Validating Mission Critical Server Software for Reliability

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This paper talks about testing for reliability of server software, and highlights the challenges in planning, automation, execution, collection, and interpretation of the data for determining reliability as well as some practical challenges/difficulties faced. It also talks about the relationship of reliability testing to other areas of testing such as performance and functionality.

1. Introduction
In the current competitive Internet scenario, as the software products are expected to offer more and more complex functionality, expectations on higher reliability too goes hand-in-hand. Further, this is more critical in case of server software products. Needless to say, reliability of a server is a key factor both to the software developer and the customer, to make decisions, and hence a key factor for quality. The server software is expected to run without any failures for a continued period of time to support present business needs. In the e-commerce scenario where the server is expected to run round the clock catering to the customers throughout the world, spanning different time zones, there is no chance to reload or restart the server application. These requirements make the reliability testing more complex and critical.

This paper talks about "Software Reliability", the case of testing for reliability of server software, and highlight the challenges in planning, automation, execution, collection and interpretation of the data for determining reliability as well as some practical challenges/difficulties faced. It also talks about the relationship of reliability testing to other areas of testing such as performance and functionality.

2. Definition
Software reliability can be defined as the degree to which there is failure-free functioning of the software for a specified period of time or specified number of iterations/transactions, in a specific environment. Software reliability is an attribute and key factor in determining software quality.

Reliability of software describes the customer's expectation of satisfactory functioning of the software in terms that are meaningful to the customer. This description may be significantly different from the theoretical definition. The customer must tell the circumstances under which they will 'trust' the system that will be built.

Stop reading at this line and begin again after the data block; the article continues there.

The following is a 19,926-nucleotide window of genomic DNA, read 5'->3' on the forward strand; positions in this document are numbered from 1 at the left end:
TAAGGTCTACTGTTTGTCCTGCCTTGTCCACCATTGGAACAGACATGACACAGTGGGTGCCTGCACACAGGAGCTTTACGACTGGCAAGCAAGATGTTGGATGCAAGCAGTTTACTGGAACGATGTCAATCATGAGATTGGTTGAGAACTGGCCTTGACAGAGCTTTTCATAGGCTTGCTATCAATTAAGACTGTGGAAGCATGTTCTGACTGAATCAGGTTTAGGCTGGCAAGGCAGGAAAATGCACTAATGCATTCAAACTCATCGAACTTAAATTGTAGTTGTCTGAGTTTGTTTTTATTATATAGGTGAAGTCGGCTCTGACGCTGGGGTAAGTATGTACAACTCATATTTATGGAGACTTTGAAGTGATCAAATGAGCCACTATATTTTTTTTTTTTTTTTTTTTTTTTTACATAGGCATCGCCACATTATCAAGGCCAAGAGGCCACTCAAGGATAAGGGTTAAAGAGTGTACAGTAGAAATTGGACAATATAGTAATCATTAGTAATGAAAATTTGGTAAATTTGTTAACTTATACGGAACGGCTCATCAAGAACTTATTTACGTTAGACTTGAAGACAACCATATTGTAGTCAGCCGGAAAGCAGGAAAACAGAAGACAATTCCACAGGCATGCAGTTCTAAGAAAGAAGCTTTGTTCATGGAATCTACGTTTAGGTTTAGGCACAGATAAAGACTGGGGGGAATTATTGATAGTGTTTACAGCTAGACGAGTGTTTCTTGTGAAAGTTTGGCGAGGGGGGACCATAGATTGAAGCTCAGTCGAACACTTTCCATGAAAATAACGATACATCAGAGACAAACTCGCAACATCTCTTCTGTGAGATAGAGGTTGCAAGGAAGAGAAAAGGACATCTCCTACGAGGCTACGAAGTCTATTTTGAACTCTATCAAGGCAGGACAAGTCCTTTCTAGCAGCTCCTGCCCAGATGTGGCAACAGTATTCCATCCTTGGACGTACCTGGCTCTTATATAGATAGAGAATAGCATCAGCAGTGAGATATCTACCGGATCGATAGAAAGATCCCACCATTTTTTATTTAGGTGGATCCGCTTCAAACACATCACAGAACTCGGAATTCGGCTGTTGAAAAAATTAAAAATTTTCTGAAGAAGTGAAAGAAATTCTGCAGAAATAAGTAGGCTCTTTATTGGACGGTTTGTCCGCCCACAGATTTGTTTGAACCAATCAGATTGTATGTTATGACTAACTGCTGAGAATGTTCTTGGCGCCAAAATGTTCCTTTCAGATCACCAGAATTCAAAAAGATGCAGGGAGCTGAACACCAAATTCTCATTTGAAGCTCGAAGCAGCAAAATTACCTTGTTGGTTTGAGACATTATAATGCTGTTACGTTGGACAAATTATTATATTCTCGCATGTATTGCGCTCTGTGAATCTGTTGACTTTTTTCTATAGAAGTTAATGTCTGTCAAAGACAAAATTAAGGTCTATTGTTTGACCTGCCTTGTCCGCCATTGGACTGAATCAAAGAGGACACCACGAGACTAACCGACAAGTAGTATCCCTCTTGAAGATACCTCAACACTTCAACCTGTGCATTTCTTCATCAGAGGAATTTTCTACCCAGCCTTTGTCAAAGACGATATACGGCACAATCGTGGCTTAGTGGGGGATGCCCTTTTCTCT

The following are the key factors for reliability of the software:

  • No or very few errors from repeated transactions
  • Zero downtime
  • Optimum utilization of hardware resources
  • Less utilization of network resources
  • Consistent performance and response time of the product for the repeated transactions for a specified time duration

In a typical Client-Server scenario where the server products are assumed to be up and running all the time, it may be ensured performance of serving numerous clients without any considerable response delays by consuming optimum amount of resources of the system such as memory, CPU...etc.

The power and efficiency of the hardware resources have been increasing tremendously over a period of time and the software should be designed to utilize all the resources optimally to provide maximum returns for the investment of the customer. At the same time the server application under test, should yield these resources to other critical applications that may run on the same hardware as necessary.

In today's Internet scenario the server software performing reliably on a system is not enough, the implications of the software on the network are also equally important. The software should be designed to work utilizing less of network resources, as there are many customers who still have low network bandwidth and may be running other applications on the same network. So, a software reliability testing should also include the impact of the software on the network.

What is important is, the customer needs or expectations are described in a quantifiable manner using the customer's terminology.

Some examples of reliability are:
The system will be considered sufficiently reliable if:

  • 10 or fewer errors result from 1,00,000 repeated transactions
  • It supports X transactions per second throughout the specified period of time (i.e., there is no degradation of performance because of reliability)
  • The software optimizes hardware, software and net resources for repeated transactions
  • There are no side


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About the author

Srinivasan Desikan's picture Srinivasan Desikan

Srinivasan Desikan is the director of quality engineering at Siebel Systems, Inc., in Bangalore, India. Srinivasan has more than seventeen years experience in test automation, test management, test processes, and in setting up test teams from scratch. Srinivasan has delivered talks on testing at several international testing conferences, and delivers lectures and tutorials regularly at several universities and companies in India. Srinivasan has co-authored the book titled "Software Testing--Effective Methods, Tools and Techniques" published by Tata McGraw-Hill, India. He is currently co-authoring "Comprehensive guide to software Testing" to be published by Pearson Education in July 2005. Some of his interesting articles can be accessed at Srinivasan holds a post-graduate degree in computer applications (MCA) from Pondicherry Engineering College and a bachelor's degree in computer science from Bharathidasan University.

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